J.G.: It's strange because I also know people need to write articles and they need to have angles in them and I'm grateful when people are doing articles, but I always say there's not a great mystery to stand-up comedy. I'm sure you curse in everyday life. I curse in everyday life. But, it's not as if comedians are that different from who they are onstage. So, comedians get a lot of credit or criticism for doing something they would do anyway. Lewis Black should be Lewis Black onstage, and Chris Rock should be doing exactly what he's doing. The first ten years I was doing it, I wanted to be Dave Attell. I started with [Greg] Giraldo and I remember Giraldo wanted to be you and I wanted to be Dave Attell. And I feel like somewhere in between there we shifted. But we just end up doing what we're going to do. People think it's some grand marketing plan. When people say, "Why are you clean?" I would say, "Because Jesus told me to." It's not like I just leave the stage and return to a state of prayer.
B.R.: I was in a bar after a show with a local radio producer, and he's telling his girlfriend, and I don't know where he got this, he said, "Brian has never had a drop of alcohol and he's never cursed in his entire life. Isn't that right, Brian?" And the waitress came up right then, and I said, "I'll have a fuckin' beer." Just to shoot holes in his whole theory.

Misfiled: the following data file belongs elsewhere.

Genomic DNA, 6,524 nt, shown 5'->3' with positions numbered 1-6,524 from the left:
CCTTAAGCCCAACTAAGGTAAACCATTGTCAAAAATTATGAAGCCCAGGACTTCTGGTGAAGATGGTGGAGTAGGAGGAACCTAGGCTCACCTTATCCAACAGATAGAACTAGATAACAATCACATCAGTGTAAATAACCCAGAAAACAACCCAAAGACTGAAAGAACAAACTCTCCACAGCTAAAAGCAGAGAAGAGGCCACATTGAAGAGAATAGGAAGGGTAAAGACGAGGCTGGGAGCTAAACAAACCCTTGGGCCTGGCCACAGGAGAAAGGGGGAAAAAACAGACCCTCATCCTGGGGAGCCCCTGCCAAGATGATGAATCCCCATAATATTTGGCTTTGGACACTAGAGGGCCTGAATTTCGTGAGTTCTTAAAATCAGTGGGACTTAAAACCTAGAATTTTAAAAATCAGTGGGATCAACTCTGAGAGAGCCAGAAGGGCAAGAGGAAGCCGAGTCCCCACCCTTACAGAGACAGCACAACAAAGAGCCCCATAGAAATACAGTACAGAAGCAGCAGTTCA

J.G.: So, you tour constantly. I tour a lot. I have five kids and I know you have a couple kids, and it's a balancing act of you feel horrible that you're away but there is something about the road that is rather liberating. Is there something about the road that you like? 
B.R.: Actually, I realized very early on that I was going to wrap my head around loving every part of this career. When I first started, my cars would explode on me, so I used to buy these 30-day Greyhound bus passes, and that's how I would get from gig to gig. One time, I finished a show somewhere, early in the morning, and I see this bus at a gas station, and it had an old, rusty Greyhound sign hanging from these chains, and I'm thinking, "I don't know if a bus is going to pull up. The schedule said a bus was going to pull up." Well, sure enough, right when it was supposed to pull up, it did. The bus driver opens the door and he's laughing, "I've been doing this run for two years, and you're the only person who's ever been here for a pickup." He says, "You're welcome to get on, but the bus is completely full." And I get on the Greyhound bus and literally every seat was taken. So I asked the driver what I was supposed to do, and he goes, "You have to sit on the floor." I was laughing, "Wow, I guess this is what you call paying dues. Man, if only I could be one of those people sitting on a Greyhound bus seat." You can't just sit there and be angry, you have to go, "Listen, I'm going to another city to tell jokes for a living, and if this isn't the most beautiful thing in the world, then I don't know what is."